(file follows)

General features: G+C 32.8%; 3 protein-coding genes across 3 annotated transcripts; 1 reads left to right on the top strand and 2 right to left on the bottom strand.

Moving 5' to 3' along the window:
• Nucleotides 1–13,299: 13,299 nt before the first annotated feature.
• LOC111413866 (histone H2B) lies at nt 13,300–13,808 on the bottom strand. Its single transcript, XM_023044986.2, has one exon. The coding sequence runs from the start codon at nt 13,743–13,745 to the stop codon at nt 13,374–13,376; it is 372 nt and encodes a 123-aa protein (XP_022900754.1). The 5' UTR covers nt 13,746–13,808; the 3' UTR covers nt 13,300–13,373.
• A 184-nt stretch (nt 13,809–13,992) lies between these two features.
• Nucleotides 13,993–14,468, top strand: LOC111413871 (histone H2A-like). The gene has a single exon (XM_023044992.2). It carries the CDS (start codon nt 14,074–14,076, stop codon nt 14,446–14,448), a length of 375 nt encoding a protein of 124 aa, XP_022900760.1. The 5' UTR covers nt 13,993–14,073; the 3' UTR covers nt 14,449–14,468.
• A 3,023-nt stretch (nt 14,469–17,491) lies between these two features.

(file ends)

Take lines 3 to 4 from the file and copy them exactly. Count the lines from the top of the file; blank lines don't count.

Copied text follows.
• Nucleotides 1–13,299: 13,299 nt before the first annotated feature.
• LOC111413866 (histone H2B) lies at nt 13,300–13,808 on the bottom strand. Its single transcript, XM_023044986.2, has one exon. The coding sequence runs from the start codon at nt 13,743–13,745 to the stop codon at nt 13,374–13,376; it is 372 nt and encodes a 123-aa protein (XP_022900754.1). The 5' UTR covers nt 13,746–13,808; the 3' UTR covers nt 13,300–13,373.